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Race, widely used as a variable across biomedical research and medicine, is an appropriate proxy for racism — but not for anything biological. Proposals to use genetic ancestry instead of race are at risk of perpetuating the same problems.

Dozens of algorithms widely used in clinical care contain an adjustment factor for a patient’s race. When estimating kidney function, for example, different results are returned depending on whether the patient’s race is entered as “Black” or “non-Black,” though at least for kidney function the use of race is being challenged. Some medications have been approved only for those of certain self-identified racial groups. Meanwhile in research, the race of participants is routinely considered at almost every step of the research process — from recruitment to analysis to the interpretation of findings.


Race-based health disparities have reinvigorated the debate about whether these uses of race are appropriate, and their potential connection to racism.

To be sure, race is an important variable to track in order to understand the social drivers of health, including the impact of racism. But it is a highly problematic proxy for anything biological.

In an attempt to think about how better to capture possibly relevant biological differences between groups, one common proposal is to turn to concepts from genetics, and in particular to genetic ancestry.


But using genetic ancestry risks perpetuating the same problems as relying on race, as several colleagues and I argue in a Policy Forum essay in Science magazine. We argue that genetic ancestry can be part of the solution to understanding our different risks to developing disease and response to therapies, but only if a suitably complex conceptualization of it is adopted.

The danger in turning to genetic ancestry stems from the dominant way ancestry is currently used within genetics, as continental categories such as African ancestry, European ancestry, and the like. These categories are easy to conflate with racial categories. European ancestry, for example, is conflated with “white” race. This confuses a sociopolitical concept with a biological one. This well-meaning “solution” ends up perpetuating the same problem inherent in racial categories: that humans can be sorted on the basis of their biology into a small number of types. Such beliefs have been the source of great harm. This provides an ethical imperative to move away from the use of continental ancestry categories.

There is also a scientific imperative to move away from their use. Here is what is meant by genetic ancestry: An individual’s genetic ancestry is the paths through their family tree by which they have inherited each segment of their DNA. Population categories are not integral to this definition; imposing any set of categories is a choice that researchers must make and justify.

There are good reasons not to impose continental ancestry categories.

Continental ancestry categories fail to adequately capture human diversity. Newly assembled datasets, such as those referenced in Science, highlight that there are no distinct categories of genetic variability, only blurred continuities. Recent high-profile studies in statistical genetics have shown that, in many cases where the use of population categories was previously considered necessary, categories can be avoided entirely. When basic and translational researchers can avoid categories, they should do so.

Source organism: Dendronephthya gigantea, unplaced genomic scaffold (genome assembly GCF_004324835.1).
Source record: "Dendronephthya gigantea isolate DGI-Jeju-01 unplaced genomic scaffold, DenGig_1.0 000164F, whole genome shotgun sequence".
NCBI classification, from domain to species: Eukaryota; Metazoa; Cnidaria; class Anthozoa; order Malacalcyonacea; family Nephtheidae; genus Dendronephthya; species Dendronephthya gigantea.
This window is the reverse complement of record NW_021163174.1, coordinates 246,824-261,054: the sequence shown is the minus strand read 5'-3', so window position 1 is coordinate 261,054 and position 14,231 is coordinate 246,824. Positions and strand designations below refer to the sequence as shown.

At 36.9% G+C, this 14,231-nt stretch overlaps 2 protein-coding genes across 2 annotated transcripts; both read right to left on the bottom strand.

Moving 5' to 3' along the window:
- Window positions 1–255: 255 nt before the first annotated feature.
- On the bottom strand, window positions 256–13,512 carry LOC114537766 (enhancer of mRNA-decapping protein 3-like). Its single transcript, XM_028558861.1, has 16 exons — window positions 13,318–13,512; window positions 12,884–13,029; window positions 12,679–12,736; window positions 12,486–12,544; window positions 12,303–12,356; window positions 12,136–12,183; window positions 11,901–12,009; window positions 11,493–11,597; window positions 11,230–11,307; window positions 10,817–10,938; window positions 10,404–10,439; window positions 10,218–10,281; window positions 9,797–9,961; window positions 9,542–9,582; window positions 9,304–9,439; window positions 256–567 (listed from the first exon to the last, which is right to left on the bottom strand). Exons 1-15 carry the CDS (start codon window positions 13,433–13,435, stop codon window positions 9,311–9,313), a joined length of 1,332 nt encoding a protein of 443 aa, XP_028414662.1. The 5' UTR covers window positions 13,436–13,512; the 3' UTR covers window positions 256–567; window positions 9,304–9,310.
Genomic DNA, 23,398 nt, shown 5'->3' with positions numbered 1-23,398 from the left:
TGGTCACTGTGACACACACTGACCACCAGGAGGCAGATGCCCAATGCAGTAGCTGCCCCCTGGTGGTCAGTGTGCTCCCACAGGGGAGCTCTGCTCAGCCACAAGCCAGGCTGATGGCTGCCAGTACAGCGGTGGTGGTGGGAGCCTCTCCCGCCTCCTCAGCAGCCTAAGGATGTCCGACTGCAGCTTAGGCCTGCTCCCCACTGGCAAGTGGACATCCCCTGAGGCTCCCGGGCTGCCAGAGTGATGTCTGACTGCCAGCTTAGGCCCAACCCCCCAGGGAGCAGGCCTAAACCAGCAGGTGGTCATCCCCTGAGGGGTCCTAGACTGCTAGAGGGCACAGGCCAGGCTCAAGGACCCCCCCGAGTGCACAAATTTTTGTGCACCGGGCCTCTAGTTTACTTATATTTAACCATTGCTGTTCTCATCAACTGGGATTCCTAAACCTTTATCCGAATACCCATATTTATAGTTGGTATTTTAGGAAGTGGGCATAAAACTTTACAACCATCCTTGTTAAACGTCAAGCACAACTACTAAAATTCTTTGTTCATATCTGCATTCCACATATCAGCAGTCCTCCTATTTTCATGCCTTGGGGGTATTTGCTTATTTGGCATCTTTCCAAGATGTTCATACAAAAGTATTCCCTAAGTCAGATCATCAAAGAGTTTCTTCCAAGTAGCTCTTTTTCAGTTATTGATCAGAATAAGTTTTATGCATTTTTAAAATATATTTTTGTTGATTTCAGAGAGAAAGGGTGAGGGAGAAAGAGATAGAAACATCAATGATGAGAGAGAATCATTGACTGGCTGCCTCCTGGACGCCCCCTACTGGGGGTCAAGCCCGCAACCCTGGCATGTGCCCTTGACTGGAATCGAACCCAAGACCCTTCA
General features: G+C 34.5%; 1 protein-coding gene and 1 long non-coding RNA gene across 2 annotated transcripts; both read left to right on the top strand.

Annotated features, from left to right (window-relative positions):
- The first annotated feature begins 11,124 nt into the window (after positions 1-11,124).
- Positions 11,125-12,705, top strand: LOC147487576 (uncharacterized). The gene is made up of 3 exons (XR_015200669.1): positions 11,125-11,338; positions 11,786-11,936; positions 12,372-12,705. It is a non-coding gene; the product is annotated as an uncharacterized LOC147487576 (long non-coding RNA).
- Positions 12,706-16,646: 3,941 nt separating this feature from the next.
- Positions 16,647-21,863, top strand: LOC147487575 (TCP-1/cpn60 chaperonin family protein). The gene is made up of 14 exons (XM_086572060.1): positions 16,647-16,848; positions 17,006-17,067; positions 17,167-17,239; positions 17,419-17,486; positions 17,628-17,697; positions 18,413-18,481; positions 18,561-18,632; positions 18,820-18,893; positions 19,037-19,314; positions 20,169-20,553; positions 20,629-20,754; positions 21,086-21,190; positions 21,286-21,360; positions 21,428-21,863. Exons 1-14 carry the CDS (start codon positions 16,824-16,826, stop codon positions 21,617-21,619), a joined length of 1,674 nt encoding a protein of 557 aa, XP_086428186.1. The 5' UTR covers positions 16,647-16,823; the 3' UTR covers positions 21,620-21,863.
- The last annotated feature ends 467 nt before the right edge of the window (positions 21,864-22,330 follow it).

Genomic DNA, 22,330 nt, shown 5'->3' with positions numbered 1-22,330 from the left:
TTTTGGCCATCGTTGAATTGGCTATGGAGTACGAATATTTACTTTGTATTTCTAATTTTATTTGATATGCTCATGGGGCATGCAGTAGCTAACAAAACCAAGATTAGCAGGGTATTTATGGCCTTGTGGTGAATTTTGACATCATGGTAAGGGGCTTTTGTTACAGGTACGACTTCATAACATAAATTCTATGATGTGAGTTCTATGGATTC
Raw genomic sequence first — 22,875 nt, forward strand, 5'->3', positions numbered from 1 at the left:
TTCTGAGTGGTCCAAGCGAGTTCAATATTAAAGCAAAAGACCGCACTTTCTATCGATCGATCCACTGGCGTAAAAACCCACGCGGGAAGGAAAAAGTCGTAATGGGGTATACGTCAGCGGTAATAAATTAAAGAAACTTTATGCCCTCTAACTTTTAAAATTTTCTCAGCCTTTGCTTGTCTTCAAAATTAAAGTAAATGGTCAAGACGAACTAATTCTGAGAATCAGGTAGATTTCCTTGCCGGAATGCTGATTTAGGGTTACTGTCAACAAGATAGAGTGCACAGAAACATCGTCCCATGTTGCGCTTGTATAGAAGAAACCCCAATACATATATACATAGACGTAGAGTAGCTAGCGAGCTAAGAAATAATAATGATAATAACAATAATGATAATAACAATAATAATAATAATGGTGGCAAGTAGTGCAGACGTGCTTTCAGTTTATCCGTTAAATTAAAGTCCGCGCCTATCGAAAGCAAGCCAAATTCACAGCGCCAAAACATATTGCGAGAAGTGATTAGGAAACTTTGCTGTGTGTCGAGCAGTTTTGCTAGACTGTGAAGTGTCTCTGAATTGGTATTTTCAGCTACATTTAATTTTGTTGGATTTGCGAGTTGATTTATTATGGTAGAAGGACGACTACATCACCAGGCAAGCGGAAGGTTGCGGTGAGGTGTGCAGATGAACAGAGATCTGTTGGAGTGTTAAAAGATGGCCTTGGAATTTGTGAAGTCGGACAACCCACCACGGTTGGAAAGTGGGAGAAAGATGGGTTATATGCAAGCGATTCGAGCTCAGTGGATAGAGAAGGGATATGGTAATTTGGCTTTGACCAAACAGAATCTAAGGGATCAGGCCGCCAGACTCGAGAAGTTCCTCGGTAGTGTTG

Continental ancestry categories also give a very incomplete picture of our ancestries. Each of us have ancestors from every point in our species’ past. One set of ancestry categories reflects just one point in that past, so this multidimensional historical picture is flattened when just one set of categories is referred to.

New data increasingly allows us to explore different time slices. The human species, for example, was interbreeding with Neanderthals 50,000 years ago. The best model suggests that three different human groups intermingled in Europe 5,000 years ago to forge modern day Europeans. Five hundred years ago, waves of migration and the trade in enslaved peoples were creating new patterns of genetic diversity in the Americas. These different time slices can be of medical relevance. For example, one of the main genetic variants found to be linked to Covid-19 severity was later associated to a genomic region humans inherited from Neanderthals. As researchers try to understand the relevance of humans’ genetic backgrounds, they should routinely consider multiple sets of categories, representing multiple time slices.

A consideration of the values, ethics, and purpose of human biological research should force researchers and those who apply the results of this research to move away from easy categorization and adopt a more complex version of genetic ancestry — one that reflects the continuous nature of genetic variation and its historical depth. Change is never easy. At a minimum, to achieve this the research community will need new widely available software tools to enable the use of categories representing multiple time slices, as well as educational materials for researchers, scientists, clinicians. And publishers and funders will need to reconsider what types of work they will promote.

The willingness of academic and health care institutions to re-examine their use of race presents a window of opportunity to move away from the use of race as a biological variable. To make the most of this opportunity, they must adopt a complex conceptualization of genetic ancestry and not allow continental labels that reassert prior racial groups under an ostensibly race-blind language to become the new default.

Anna C. F. Lewis is a research associate for the E. J. Safra Center for Ethics at Harvard University.

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